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Re: [ontolog-forum] OWL and lack of identifiers

To: "[ontolog-forum] " <ontolog-forum@xxxxxxxxxxxxxxxx>
From: Ken Laskey <klaskey@xxxxxxxxx>
Date: Thu, 12 Apr 2007 21:00:40 -0400
Message-id: <7F3415BE-88EF-4BCF-B071-8CC45486138E@xxxxxxxxx>
The stuff in databases tended to have hidden semantics that was only known by the initiated.  I assume the semantics of the properties will be clearly expressed in an ontology so considering those semantics will be consistent with other reasoning.


On Apr 12, 2007, at 5:54 PM, Bill Andersen wrote:


I don't much like the sound of this.  I thought ontologies were supposed to be explicit (albeit partial) accounts of the meaning of terms.  Traditional DBs have lots of "features" like social security numbers having birthdates -- which was locally ok since typically they were built for a limited application purpose and everyone using the system drank from the same pot of kool-aid.  Ontologies are supposed to put an end to such things, not perpetuate them...  


On Apr 12, 2007, at 16:29 , Ken Laskey wrote:


I often questioned when talking about a URI that dereferenced to a Web page whether I was talking about
- the Web page (say, a collection of information on King Arthur),
- the subject of the Web page (i.e. King Arthur), or
- some particular piece of information (say, King Arthur had a sword named Excalibur)

A recent answer I got that made sense was that the domain and range of the properties used to describe the URI (i.e. the arcs in an RDF graph) provide the context to disambiguate the meaning.  While not considering that in detail, I think it works.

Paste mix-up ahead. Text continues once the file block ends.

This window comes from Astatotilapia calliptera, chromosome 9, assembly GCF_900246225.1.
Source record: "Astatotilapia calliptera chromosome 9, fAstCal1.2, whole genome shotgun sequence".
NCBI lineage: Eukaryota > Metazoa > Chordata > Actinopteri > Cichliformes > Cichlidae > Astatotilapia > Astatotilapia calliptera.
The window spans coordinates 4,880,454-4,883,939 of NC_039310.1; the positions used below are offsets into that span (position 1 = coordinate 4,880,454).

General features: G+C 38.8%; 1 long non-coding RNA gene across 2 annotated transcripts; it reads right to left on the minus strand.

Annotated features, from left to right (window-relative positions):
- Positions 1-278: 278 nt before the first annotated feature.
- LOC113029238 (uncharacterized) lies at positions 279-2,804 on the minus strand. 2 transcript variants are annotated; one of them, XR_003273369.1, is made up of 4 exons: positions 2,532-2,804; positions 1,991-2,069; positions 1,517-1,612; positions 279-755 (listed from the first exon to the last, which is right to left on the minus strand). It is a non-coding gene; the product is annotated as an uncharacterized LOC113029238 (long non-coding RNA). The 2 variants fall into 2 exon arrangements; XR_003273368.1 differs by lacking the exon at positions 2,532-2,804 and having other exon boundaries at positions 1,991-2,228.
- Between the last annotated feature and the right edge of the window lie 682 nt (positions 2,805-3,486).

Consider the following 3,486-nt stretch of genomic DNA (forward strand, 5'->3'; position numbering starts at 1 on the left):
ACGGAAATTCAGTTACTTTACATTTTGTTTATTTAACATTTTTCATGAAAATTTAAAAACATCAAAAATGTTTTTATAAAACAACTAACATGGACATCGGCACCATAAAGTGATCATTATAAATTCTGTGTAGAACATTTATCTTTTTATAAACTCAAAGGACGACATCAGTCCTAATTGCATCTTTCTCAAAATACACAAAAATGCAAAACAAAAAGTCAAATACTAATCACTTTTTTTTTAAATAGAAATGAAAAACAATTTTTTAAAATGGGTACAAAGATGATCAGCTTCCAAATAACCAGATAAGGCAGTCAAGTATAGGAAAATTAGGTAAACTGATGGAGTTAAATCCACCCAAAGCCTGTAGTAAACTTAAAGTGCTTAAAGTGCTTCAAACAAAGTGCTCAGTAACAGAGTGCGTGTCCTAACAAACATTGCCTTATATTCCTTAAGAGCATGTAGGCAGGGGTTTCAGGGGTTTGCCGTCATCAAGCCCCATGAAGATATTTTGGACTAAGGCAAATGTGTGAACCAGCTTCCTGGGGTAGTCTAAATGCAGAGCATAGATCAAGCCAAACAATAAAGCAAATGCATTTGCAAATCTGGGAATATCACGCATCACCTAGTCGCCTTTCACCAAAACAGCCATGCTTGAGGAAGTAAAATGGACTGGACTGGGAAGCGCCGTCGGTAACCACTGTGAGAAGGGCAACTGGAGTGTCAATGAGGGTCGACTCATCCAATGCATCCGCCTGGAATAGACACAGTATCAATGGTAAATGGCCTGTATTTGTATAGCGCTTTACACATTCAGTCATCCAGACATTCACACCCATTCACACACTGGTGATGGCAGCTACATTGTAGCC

Does this start to address your problem?


On Apr 12, 2007, at 3:44 PM, Peter F Brown wrote:


Thanks for a fascinating overview. My comment on the webmeeting chat line was slightly facetious when I stated that: “If OWL added identifiers as you suggest, that would break Tim Berner-Lee's underlying model for Web architecture”, but I think that you hit the heart of one of the problems that I have with OWL and with the W3C axioms about information modelling: that is the failure to distinguish between:

-          a URL as an identifier of something, (in the terms you refer to in slide 34 [1]); and

-          a URL that is the “something” (a resource)

and the fact that you can’t actually make any assertion about a URL being considered as an identifier.


Although not designed as a standard for inferences and reasoning, the ISO Topic Maps standard does have an explicit mechanism for capturing and managing identity (using the concept of published subject identifiers), in the ways you describe are needed. I’m not sure what other specs out there do likewise, except for the humble URN…


In either case, we still have the problem of what you called “relative uniqueness” rather than, presumably, absolute uniqueness.


I look forward to seeing you at the Ontology Summit next week!





[1] http://ontolog.cim3.net/file/work/DatabaseAndOntology/2007-04-12_EdwardBarkmeyer/InfoModels-Ontologies--EdBarkmeyer_20070412.ppt



Peter F Brown

Founder, Pensive.eu

Chair, CEN eGovernment Focus Group

Co-Editor, OASIS SOA Reference Model

Lecturer at XML Summer School



+43 676 610 0250





Ken Laskey
MITRE Corporation, M/S H305     phone:  703-983-7934
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Chief Scientist
Ontology Works, Inc. (www.ontologyworks.com)
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Ken Laskey
MITRE Corporation, M/S H305     phone:  703-983-7934
7515 Colshire Drive                        fax:        703-983-1379
McLean VA 22102-7508

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